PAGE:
Brambling Fields junction upgrade was carried out to reduce traffic congestion and pollution in the centre of Malton, in order to free-up ‘air space’ to facilitate the large scale development proposed in the Ryedale Plan. The project cost Ryedale and North Yorkshire tax payers £6 million pounds (plus interest), and the junction opened in September 2012.
The idea was ‘sold’ to Ryedale District Council elected members (Representing the people of Ryedale) by Ryedale District Council officers (Representing their own interests), on the basis that it would reduce traffic movements at Butcher Corner, Malton by 33%, improve air quality to within EU limits, and improve road safety for pedestrians.
So why the fuss?
The junction was designed to operate alongside, and in conjunction with, a series of ‘complimentary measures’. [The spelling of the word complementary leaves a lot to be desired] These measures included (and still include) restricting the movement of HGVs in the centre of Malton, by forcing the most heavily polluting diesel engine vehicles to use the new Brambling Fields junction to access the A64. This particular ‘complimentary measure’ is described as critical in the Ryedale Plan but, whilst it was eventually implemented six and half (6.5) years after the opening of the junction (in February 2018), it is not policed and is regularly flouted. This makes scientific analysis of its effectiveness almost impossible.
The predicted but hushed-up consequence of the Norton level crossing HGV restriction has been to displace and re-route the HGVs onto unsuitable narrow roads past two primary / junior schools. The most amazing fact to leach from this ‘sure-fire-winner’ traffic reduction measure, is (according to the words of a senior RDC planning officer), that the famously congested Butcher Corner in Malton is “still over capacity”, and will remain over capacity. Consequently, traffic movements through the most congested junction in Malton (Butcher Corner) have NOT reduced, despite the cost of £6million pounds of Ryedale and North Yorkshire taxpayers money. What’s more, the ‘essential road safety measures, for the enhanced safety of pedestrians’, got shelved. The pedestrian safety measures were VERY important when the officers were ‘selling the idea’, but were binned when the ‘penny-dropped’ that adding an extra phase to traffic lights at Butcher Corner would cause more pollution by slowing down the congested traffic even further. This was a well-thought-out £6 million pound project!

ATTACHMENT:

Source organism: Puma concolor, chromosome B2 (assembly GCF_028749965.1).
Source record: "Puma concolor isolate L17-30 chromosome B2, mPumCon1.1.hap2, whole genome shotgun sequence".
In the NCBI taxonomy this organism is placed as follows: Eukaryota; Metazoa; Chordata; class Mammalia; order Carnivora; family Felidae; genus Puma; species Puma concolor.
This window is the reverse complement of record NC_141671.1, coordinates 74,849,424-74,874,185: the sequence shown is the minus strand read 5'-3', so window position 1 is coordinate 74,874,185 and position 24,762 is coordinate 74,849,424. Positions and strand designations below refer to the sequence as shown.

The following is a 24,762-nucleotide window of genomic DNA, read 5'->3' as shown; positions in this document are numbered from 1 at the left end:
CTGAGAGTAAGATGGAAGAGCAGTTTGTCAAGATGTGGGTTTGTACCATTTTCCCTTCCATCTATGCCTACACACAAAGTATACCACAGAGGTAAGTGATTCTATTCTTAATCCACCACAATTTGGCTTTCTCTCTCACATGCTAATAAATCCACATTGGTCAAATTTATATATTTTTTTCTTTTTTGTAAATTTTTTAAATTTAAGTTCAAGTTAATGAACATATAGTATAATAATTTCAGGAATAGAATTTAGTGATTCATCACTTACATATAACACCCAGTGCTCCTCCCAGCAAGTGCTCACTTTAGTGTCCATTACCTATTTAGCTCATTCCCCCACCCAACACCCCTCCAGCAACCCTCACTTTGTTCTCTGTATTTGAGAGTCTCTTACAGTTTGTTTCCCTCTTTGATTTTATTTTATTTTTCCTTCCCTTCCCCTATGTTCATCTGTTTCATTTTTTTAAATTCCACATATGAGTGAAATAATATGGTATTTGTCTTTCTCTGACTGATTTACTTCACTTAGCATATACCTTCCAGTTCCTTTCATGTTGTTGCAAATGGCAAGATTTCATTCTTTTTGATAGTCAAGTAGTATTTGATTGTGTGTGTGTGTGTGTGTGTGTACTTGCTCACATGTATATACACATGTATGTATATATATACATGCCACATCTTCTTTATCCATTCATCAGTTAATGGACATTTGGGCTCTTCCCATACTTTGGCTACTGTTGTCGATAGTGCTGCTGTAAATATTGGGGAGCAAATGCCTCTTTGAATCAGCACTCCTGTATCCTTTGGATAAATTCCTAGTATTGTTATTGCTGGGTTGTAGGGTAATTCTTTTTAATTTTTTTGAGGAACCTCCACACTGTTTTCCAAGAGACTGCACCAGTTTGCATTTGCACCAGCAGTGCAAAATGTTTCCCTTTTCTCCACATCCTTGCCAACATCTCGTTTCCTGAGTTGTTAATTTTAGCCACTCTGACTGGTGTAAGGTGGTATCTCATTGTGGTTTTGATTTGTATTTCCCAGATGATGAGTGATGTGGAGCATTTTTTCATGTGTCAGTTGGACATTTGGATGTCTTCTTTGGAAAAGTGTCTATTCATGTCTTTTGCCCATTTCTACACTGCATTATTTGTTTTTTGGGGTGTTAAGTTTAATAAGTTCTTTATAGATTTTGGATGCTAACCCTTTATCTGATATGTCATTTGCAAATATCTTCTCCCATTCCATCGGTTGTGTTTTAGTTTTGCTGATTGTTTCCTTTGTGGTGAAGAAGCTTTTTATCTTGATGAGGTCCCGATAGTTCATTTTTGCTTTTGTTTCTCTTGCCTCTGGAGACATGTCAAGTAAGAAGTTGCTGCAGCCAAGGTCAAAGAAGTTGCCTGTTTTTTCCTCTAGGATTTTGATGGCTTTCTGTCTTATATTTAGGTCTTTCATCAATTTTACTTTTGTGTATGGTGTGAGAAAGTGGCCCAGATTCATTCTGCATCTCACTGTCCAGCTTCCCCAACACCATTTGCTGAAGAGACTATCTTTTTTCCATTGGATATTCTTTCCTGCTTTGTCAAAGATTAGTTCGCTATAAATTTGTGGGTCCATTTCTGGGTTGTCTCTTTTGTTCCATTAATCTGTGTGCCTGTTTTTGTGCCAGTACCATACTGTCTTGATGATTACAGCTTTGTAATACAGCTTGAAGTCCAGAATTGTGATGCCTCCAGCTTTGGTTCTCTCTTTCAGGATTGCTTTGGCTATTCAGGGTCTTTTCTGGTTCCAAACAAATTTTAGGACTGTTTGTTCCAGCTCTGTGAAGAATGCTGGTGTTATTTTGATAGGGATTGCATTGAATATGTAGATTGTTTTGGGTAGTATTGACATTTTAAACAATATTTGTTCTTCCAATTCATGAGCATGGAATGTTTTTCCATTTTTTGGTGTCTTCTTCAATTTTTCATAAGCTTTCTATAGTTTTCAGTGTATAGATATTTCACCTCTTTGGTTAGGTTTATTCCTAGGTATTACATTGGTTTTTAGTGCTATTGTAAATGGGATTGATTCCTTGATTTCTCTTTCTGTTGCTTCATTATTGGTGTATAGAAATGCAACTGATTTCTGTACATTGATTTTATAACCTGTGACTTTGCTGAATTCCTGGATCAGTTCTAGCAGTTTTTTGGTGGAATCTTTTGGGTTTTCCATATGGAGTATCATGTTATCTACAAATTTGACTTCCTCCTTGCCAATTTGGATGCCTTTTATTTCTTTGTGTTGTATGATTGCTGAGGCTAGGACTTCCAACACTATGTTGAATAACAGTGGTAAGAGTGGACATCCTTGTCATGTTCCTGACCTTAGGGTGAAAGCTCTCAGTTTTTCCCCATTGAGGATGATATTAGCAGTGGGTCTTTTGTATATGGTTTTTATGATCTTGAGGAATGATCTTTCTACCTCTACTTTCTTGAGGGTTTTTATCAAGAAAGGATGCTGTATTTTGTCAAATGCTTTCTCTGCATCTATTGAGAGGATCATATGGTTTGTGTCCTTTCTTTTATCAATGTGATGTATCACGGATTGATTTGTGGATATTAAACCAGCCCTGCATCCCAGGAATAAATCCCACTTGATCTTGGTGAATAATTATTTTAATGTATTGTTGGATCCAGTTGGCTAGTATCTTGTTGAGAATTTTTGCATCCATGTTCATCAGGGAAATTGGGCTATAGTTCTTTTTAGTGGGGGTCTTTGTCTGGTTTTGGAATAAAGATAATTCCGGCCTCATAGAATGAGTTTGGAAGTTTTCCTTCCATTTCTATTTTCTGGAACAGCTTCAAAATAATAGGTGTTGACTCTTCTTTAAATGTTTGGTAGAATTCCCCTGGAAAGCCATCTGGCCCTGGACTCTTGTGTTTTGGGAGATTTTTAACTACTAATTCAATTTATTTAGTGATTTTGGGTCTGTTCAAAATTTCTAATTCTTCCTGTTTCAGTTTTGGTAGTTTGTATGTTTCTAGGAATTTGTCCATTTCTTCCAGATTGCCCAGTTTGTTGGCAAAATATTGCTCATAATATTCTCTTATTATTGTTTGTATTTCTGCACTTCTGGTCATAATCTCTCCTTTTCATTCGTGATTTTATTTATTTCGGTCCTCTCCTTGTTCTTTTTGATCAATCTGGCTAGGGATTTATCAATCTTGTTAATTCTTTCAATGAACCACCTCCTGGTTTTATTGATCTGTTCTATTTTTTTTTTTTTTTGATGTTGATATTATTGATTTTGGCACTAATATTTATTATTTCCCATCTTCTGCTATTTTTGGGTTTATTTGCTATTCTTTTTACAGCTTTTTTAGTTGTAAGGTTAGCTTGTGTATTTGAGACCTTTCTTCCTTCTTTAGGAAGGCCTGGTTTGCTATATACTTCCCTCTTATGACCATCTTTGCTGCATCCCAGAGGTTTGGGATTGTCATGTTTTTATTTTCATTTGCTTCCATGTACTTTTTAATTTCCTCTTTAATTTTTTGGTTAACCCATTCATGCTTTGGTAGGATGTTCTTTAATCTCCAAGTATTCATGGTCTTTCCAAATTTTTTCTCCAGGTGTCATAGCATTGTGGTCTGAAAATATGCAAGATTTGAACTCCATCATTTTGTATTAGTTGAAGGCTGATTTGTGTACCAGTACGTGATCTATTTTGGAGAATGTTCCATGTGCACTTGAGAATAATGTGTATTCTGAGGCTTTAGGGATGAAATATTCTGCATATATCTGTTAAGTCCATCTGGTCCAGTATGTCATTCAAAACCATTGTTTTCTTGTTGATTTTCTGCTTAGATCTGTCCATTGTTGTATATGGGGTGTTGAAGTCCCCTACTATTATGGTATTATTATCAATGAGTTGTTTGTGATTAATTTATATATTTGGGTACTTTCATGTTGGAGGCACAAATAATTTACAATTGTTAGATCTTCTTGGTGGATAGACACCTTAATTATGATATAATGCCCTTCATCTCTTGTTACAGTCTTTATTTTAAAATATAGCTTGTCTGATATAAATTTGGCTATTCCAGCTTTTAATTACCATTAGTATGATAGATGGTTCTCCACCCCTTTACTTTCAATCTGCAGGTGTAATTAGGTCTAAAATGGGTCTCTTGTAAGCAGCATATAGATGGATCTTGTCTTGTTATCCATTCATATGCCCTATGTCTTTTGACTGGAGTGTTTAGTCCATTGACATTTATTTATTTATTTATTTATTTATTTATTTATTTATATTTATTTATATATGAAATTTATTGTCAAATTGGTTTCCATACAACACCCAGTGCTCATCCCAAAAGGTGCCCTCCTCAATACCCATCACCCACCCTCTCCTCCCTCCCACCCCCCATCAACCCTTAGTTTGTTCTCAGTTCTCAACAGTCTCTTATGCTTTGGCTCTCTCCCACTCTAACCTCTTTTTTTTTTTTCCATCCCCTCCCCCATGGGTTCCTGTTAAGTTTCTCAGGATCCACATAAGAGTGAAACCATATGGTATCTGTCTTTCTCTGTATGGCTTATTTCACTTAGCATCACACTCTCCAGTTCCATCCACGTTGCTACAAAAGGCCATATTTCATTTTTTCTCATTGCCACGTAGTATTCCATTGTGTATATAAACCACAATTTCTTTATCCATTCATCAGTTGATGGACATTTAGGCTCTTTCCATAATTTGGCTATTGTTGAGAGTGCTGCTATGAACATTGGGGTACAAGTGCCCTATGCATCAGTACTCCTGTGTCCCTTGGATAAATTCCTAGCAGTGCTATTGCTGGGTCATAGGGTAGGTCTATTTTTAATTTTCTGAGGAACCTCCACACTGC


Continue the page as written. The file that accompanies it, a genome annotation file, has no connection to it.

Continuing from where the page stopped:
Meanwhile, Ryedale District Council has ‘carried-on regardless’, and approved large-scale developments in Malton, Norton and Old Malton, but has not dealt with the existing traffic congestion and air pollution. Ryedale District Council and North Yorkshire Count Council are jointly responsible for maintaining the illegal level of pollution in Malton town centre and are forcing the residents and their children to breathe dangerous levels of Nitrogen Dioxide (NO2).
They should give us our money back!
Brambling Fields Forever! is performed by Stanley Bad.
Words by Stanley Bad.
Music by John Lennon.
Filmed by Simon Thackray in Ryedale, North Yorkshire.
Brambling Fields Forever! is a Hand In A Bucket Of Sh*t Production.
Copyright © Hand In A Bucket Of Sh*t Productions 2015
You might also enjoy Ryedale Flood Defence 3D Working Model. The long-awaited practical answer to flood protection in Malton and Norton, this revolutionary device is currently being tested by engineers from Yorkshire Water. Watch this space!
for Philip Hobsbaum
Late August, given heavy rain and sun
For a full week, the blackberries would ripen.
At first, just one, a glossy purple clot
Among others, red, green, hard as a knot.
You ate that first one and its flesh was sweet
Like thickened wine: summer’s blood was in it
Leaving stains upon the tongue and lust for
Picking. Then red ones inked up and that hunger
Sent us out with milk cans, pea tins, jam-pots
Where briars scratched and wet grass bleached our boots.
Round hayfields, cornfields and potato-drills
We trekked and picked until the cans were full,
Until the tinkling bottom had been covered
With green ones, and on top big dark blobs burned
Like a plate of eyes. Our hands were peppered
With thorn pricks, our palms sticky as Bluebeard’s.
We hoarded the fresh berries in the byre.
But when the bath was filled we found a fur,
A rat-grey fungus, glutting on our cache.
The juice was stinking too. Once off the bush
The fruit fermented, the sweet flesh would turn sour.
I always felt like crying. It wasn’t fair
That all the lovely canfuls smelt of rot.
Each year I hoped they’d keep, knew they would not.
Source: Death of a Naturalist (1966)